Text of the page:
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Write a message to the system log
#include <syslog.h> void syslog( int priority, const char * message, ...)
- The priority of the message; see “Message levels,” below.
- The message that you want to write. This message is identical to a printf()-format string, except that %m is replaced by the current error message (as denoted by the global variable errno). A trailing newline is added if none is present.
The formatting characters that you use in the message determine any additional arguments.
Use the -l c option to qcc to link against this library. This library is usually included automatically.
The syslog() function writes message to the system message logger. The message is then written to the system console, log files, and logged-in users, or forwarded to other machines as appropriate. (See the syslogd command.)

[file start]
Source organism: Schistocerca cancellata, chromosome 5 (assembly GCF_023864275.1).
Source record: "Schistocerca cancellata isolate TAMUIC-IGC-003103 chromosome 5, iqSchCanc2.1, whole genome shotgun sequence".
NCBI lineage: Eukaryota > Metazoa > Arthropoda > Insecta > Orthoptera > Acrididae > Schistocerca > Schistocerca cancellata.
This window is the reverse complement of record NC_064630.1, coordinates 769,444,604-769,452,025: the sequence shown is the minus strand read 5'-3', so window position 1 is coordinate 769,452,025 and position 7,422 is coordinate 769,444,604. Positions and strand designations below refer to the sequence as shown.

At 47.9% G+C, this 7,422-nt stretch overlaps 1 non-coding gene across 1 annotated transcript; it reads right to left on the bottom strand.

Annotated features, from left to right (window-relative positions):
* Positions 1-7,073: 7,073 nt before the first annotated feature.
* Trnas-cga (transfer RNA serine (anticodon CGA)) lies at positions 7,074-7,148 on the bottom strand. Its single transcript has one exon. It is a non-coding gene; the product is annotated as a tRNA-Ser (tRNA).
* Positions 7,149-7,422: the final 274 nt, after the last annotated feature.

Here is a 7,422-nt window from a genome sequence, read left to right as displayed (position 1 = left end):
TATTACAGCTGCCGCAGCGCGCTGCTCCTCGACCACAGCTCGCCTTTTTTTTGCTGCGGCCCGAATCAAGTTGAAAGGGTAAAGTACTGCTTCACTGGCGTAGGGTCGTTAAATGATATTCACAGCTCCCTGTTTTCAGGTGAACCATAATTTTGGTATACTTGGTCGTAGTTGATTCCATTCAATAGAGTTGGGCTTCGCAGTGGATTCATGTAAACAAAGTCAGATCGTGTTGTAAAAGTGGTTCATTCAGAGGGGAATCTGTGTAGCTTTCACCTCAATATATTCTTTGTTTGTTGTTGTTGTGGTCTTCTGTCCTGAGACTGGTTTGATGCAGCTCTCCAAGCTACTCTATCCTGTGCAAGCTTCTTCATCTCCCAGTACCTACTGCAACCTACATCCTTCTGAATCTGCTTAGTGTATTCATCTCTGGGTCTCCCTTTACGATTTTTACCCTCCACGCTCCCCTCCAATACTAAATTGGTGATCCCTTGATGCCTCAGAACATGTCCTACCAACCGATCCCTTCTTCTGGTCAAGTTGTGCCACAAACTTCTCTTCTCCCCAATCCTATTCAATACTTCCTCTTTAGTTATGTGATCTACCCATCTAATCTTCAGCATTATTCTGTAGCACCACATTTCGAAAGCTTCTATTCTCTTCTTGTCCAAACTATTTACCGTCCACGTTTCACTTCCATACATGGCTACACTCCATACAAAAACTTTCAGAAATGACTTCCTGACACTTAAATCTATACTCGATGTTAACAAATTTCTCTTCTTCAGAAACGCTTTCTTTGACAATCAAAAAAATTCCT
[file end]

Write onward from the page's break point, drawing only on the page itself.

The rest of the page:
The vsyslog() function is an alternate form in which the arguments have already been captured using the variable-length argument facilities of <stdarg.h>.
The message is tagged with priority. Priorities are encoded as a facility and a level. The facility describes the part of the system generating the message. The level is selected from the following list (ordered from high to low):
- A panic condition. This is normally broadcast to all users.
- A condition that should be corrected immediately, such as a corrupted system database.
- Critical conditions (for example, hard device errors).
- General errors.
- Warning messages.
- Conditions that aren't error conditions, but should possibly be specially handled.
- Informational messages.
- Messages that contain information normally of use only when debugging a program.
syslog(LOG_ALERT, "who: internal error 23"); openlog("ftpd", LOG_PID, LOG_DAEMON); setlogmask(LOG_UPTO(LOG_ERR)); syslog(LOG_INFO, "Connection from host %d", CallingHost); syslog(LOG_INFO|LOG_LOCAL2, "foobar error: %m");